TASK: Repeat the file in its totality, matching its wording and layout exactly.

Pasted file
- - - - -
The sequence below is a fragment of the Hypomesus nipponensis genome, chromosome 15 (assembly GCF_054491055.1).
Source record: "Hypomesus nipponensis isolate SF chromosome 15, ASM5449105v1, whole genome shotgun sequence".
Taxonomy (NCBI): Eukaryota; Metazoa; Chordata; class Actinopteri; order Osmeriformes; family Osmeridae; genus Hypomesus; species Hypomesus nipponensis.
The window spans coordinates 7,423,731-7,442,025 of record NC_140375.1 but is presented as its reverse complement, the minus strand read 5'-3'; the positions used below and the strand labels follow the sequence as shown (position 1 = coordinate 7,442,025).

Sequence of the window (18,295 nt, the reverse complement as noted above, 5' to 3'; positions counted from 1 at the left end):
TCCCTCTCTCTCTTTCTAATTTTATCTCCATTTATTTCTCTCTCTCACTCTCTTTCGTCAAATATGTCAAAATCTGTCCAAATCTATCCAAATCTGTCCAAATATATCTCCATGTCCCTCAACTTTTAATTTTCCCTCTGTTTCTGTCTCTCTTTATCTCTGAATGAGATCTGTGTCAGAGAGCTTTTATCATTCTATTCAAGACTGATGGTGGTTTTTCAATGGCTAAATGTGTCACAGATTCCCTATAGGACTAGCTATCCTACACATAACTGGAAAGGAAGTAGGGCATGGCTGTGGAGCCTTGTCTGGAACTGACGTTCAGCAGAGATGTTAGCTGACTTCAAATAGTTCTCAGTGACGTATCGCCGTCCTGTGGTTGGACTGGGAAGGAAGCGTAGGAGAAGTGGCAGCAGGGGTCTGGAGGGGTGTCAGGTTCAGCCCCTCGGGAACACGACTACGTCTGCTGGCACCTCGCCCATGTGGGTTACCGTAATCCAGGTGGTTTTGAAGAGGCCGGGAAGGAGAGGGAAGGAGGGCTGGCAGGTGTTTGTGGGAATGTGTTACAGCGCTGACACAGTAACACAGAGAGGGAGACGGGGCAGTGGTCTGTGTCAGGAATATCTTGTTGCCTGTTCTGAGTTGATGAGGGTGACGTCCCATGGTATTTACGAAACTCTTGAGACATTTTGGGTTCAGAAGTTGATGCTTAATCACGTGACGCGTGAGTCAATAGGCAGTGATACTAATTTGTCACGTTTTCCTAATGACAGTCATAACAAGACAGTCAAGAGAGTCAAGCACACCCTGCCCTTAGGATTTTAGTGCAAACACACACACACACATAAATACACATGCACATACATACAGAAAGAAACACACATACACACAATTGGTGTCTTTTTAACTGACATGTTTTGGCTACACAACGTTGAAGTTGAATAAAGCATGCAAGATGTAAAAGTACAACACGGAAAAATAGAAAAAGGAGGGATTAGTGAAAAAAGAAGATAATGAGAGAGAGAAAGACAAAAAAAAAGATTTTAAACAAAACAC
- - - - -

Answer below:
The sequence below is a fragment of the Hypomesus nipponensis genome, chromosome 15 (assembly GCF_054491055.1).
Source record: "Hypomesus nipponensis isolate SF chromosome 15, ASM5449105v1, whole genome shotgun sequence".
Taxonomy (NCBI): Eukaryota; Metazoa; Chordata; class Actinopteri; order Osmeriformes; family Osmeridae; genus Hypomesus; species Hypomesus nipponensis.
The window spans coordinates 7,423,731-7,442,025 of record NC_140375.1 but is presented as its reverse complement, the minus strand read 5'-3'; the positions used below and the strand labels follow the sequence as shown (position 1 = coordinate 7,442,025).

Sequence of the window (18,295 nt, the reverse complement as noted above, 5' to 3'; positions counted from 1 at the left end):
TCCCTCTCTCTCTTTCTAATTTTATCTCCATTTATTTCTCTCTCTCACTCTCTTTCGTCAAATATGTCAAAATCTGTCCAAATCTATCCAAATCTGTCCAAATATATCTCCATGTCCCTCAACTTTTAATTTTCCCTCTGTTTCTGTCTCTCTTTATCTCTGAATGAGATCTGTGTCAGAGAGCTTTTATCATTCTATTCAAGACTGATGGTGGTTTTTCAATGGCTAAATGTGTCACAGATTCCCTATAGGACTAGCTATCCTACACATAACTGGAAAGGAAGTAGGGCATGGCTGTGGAGCCTTGTCTGGAACTGACGTTCAGCAGAGATGTTAGCTGACTTCAAATAGTTCTCAGTGACGTATCGCCGTCCTGTGGTTGGACTGGGAAGGAAGCGTAGGAGAAGTGGCAGCAGGGGTCTGGAGGGGTGTCAGGTTCAGCCCCTCGGGAACACGACTACGTCTGCTGGCACCTCGCCCATGTGGGTTACCGTAATCCAGGTGGTTTTGAAGAGGCCGGGAAGGAGAGGGAAGGAGGGCTGGCAGGTGTTTGTGGGAATGTGTTACAGCGCTGACACAGTAACACAGAGAGGGAGACGGGGCAGTGGTCTGTGTCAGGAATATCTTGTTGCCTGTTCTGAGTTGATGAGGGTGACGTCCCATGGTATTTACGAAACTCTTGAGACATTTTGGGTTCAGAAGTTGATGCTTAATCACGTGACGCGTGAGTCAATAGGCAGTGATACTAATTTGTCACGTTTTCCTAATGACAGTCATAACAAGACAGTCAAGAGAGTCAAGCACACCCTGCCCTTAGGATTTTAGTGCAAACACACACACACACATAAATACACATGCACATACATACAGAAAGAAACACACATACACACAATTGGTGTCTTTTTAACTGACATGTTTTGGCTACACAACGTTGAAGTTGAATAAAGCATGCAAGATGTAAAAGTACAACACGGAAAAATAGAAAAAGGAGGGATTAGTGAAAAAAGAAGATAATGAGAGAGAGAAAGACAAAAAAAAAGATTTTAAACAAAACAC